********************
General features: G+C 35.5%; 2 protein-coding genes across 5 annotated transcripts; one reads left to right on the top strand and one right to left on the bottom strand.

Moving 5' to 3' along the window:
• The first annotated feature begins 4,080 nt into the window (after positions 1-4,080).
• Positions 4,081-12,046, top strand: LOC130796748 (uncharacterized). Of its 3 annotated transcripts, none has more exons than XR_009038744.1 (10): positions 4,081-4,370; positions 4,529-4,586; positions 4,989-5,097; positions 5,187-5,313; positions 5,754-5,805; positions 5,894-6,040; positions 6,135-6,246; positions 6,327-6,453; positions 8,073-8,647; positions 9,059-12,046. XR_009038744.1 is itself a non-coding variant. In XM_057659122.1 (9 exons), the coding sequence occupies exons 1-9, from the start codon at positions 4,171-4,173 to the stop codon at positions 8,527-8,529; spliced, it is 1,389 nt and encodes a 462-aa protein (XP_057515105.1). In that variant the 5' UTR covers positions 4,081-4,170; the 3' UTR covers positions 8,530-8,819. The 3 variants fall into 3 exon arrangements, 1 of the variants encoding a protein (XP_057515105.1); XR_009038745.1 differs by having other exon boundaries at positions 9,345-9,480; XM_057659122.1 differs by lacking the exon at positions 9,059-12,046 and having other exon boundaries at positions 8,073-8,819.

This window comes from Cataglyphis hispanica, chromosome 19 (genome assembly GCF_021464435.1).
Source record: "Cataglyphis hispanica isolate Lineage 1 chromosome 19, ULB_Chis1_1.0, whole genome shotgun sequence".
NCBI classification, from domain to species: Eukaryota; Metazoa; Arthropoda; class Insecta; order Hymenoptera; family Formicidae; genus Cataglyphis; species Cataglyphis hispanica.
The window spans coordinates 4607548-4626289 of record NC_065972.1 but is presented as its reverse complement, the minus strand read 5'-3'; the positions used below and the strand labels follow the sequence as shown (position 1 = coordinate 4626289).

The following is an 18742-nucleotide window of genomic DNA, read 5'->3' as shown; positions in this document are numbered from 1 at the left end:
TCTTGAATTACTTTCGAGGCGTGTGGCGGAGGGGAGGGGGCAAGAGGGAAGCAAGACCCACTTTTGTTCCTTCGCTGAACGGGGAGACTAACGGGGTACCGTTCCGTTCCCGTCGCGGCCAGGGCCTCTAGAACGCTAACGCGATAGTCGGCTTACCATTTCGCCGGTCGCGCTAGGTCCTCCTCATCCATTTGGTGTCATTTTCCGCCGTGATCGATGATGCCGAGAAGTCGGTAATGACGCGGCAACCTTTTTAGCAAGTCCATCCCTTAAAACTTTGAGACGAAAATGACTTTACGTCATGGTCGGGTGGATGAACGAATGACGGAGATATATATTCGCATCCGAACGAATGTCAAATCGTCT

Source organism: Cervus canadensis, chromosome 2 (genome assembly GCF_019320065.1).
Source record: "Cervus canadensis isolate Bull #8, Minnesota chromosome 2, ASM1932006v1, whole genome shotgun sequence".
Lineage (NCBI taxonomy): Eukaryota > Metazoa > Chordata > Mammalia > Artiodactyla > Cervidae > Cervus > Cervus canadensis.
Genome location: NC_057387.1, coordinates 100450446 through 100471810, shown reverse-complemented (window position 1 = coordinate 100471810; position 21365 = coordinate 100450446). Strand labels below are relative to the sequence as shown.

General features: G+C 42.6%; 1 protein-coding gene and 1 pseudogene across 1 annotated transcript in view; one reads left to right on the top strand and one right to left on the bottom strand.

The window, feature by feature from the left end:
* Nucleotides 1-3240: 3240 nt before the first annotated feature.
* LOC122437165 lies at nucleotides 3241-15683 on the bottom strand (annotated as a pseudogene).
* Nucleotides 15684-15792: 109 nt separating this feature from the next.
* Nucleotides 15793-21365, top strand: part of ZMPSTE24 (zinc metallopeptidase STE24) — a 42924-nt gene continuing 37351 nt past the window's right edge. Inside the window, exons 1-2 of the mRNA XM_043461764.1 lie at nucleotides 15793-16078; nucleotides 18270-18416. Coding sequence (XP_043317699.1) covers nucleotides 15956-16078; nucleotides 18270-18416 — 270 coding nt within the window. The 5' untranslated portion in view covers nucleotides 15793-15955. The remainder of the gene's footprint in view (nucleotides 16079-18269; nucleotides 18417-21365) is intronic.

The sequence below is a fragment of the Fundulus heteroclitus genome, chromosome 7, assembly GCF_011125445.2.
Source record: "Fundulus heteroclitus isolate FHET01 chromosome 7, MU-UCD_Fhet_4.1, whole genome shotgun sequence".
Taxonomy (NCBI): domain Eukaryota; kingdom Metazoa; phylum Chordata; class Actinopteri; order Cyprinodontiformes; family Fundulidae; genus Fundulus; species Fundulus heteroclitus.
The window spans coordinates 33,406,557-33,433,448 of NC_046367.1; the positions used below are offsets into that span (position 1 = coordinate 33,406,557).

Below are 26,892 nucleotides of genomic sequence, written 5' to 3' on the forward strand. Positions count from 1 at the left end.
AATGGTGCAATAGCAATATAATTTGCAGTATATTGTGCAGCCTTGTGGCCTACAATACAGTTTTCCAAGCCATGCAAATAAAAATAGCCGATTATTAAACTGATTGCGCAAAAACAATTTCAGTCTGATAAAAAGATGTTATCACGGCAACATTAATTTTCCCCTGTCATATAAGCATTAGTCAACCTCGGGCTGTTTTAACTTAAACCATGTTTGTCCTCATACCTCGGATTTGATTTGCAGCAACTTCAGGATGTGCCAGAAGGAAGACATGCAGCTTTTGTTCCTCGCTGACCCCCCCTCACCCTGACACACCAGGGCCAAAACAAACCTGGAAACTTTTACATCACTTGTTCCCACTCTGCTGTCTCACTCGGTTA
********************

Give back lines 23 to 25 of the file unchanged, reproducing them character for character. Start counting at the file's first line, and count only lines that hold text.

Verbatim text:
Taxonomy (NCBI): domain Eukaryota; kingdom Metazoa; phylum Chordata; class Actinopteri; order Cyprinodontiformes; family Fundulidae; genus Fundulus; species Fundulus heteroclitus.
The window spans coordinates 33,406,557-33,433,448 of NC_046367.1; the positions used below are offsets into that span (position 1 = coordinate 33,406,557).

Below are 26,892 nucleotides of genomic sequence, written 5' to 3' on the forward strand. Positions count from 1 at the left end.